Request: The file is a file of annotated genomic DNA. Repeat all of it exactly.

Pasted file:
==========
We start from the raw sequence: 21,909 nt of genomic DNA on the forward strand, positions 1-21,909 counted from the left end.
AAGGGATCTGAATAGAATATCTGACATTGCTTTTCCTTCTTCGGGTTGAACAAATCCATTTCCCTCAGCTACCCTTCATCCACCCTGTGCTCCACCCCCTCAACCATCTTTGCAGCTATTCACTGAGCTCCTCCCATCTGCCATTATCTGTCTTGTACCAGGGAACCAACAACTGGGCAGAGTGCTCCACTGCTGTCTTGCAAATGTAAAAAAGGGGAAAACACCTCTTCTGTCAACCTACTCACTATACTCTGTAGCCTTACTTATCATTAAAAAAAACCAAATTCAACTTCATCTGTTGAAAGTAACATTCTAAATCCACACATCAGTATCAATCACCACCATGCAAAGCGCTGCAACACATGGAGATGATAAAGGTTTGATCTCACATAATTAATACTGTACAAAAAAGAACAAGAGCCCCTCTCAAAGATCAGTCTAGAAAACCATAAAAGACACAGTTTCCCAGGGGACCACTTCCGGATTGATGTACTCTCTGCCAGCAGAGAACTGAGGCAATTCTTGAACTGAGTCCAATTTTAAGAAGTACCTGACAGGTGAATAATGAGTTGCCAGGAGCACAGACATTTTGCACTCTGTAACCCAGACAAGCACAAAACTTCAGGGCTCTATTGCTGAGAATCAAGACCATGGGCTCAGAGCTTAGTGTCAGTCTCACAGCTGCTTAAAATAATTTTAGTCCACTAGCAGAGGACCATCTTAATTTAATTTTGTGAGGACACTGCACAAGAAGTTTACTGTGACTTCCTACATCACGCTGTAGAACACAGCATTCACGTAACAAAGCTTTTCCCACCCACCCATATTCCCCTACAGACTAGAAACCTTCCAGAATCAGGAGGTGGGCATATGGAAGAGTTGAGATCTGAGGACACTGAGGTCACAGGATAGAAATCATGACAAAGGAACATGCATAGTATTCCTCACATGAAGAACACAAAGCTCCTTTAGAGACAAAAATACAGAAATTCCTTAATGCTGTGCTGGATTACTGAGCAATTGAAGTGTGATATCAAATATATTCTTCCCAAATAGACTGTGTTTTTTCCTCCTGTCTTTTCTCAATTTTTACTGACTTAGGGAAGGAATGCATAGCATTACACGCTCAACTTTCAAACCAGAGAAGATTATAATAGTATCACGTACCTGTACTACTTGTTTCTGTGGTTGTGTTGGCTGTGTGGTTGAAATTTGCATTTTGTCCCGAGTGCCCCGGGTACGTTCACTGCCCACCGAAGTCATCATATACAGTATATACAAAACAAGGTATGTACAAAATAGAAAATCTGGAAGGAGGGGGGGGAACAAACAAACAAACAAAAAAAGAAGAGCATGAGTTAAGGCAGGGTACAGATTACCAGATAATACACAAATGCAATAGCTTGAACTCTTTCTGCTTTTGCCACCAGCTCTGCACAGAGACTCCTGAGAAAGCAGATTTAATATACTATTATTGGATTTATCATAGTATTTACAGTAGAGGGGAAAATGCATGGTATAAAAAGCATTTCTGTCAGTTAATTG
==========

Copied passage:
We start from the raw sequence: 21,909 nt of genomic DNA on the forward strand, positions 1-21,909 counted from the left end.
AAGGGATCTGAATAGAATATCTGACATTGCTTTTCCTTCTTCGGGTTGAACAAATCCATTTCCCTCAGCTACCCTTCATCCACCCTGTGCTCCACCCCCTCAACCATCTTTGCAGCTATTCACTGAGCTCCTCCCATCTGCCATTATCTGTCTTGTACCAGGGAACCAACAACTGGGCAGAGTGCTCCACTGCTGTCTTGCAAATGTAAAAAAGGGGAAAACACCTCTTCTGTCAACCTACTCACTATACTCTGTAGCCTTACTTATCATTAAAAAAAACCAAATTCAACTTCATCTGTTGAAAGTAACATTCTAAATCCACACATCAGTATCAATCACCACCATGCAAAGCGCTGCAACACATGGAGATGATAAAGGTTTGATCTCACATAATTAATACTGTACAAAAAAGAACAAGAGCCCCTCTCAAAGATCAGTCTAGAAAACCATAAAAGACACAGTTTCCCAGGGGACCACTTCCGGATTGATGTACTCTCTGCCAGCAGAGAACTGAGGCAATTCTTGAACTGAGTCCAATTTTAAGAAGTACCTGACAGGTGAATAATGAGTTGCCAGGAGCACAGACATTTTGCACTCTGTAACCCAGACAAGCACAAAACTTCAGGGCTCTATTGCTGAGAATCAAGACCATGGGCTCAGAGCTTAGTGTCAGTCTCACAGCTGCTTAAAATAATTTTAGTCCACTAGCAGAGGACCATCTTAATTTAATTTTGTGAGGACACTGCACAAGAAGTTTACTGTGACTTCCTACATCACGCTGTAGAACACAGCATTCACGTAACAAAGCTTTTCCCACCCACCCATATTCCCCTACAGACTAGAAACCTTCCAGAATCAGGAGGTGGGCATATGGAAGAGTTGAGATCTGAGGACACTGAGGTCACAGGATAGAAATCATGACAAAGGAACATGCATAGTATTCCTCACATGAAGAACACAAAGCTCCTTTAGAGACAAAAATACAGAAATTCCTTAATGCTGTGCTGGATTACTGAGCAATTGAAGTGTGATATCAAATATATTCTTCCCAAATAGACTGTGTTTTTTCCTCCTGTCTTTTCTCAATTTTTACTGACTTAGGGAAGGAATGCATAGCATTACACGCTCAACTTTCAAACCAGAGAAGATTATAATAGTATCACGTACCTGTACTACTTGTTTCTGTGGTTGTGTTGGCTGTGTGGTTGAAATTTGCATTTTGTCCCGAGTGCCCCGGGTACGTTCACTGCCCACCGAAGTCATCATATACAGTATATACAAAACAAGGTATGTACAAAATAGAAAATCTGGAAGGAGGGGGGGGAACAAACAAACAAACAAAAAAAGAAGAGCATGAGTTAAGGCAGGGTACAGATTACCAGATAATACACAAATGCAATAGCTTGAACTCTTTCTGCTTTTGCCACCAGCTCTGCACAGAGACTCCTGAGAAAGCAGATTTAATATACTATTATTGGATTTATCATAGTATTTACAGTAGAGGGGAAAATGCATGGTATAAAAAGCATTTCTGTCAGTTAATTG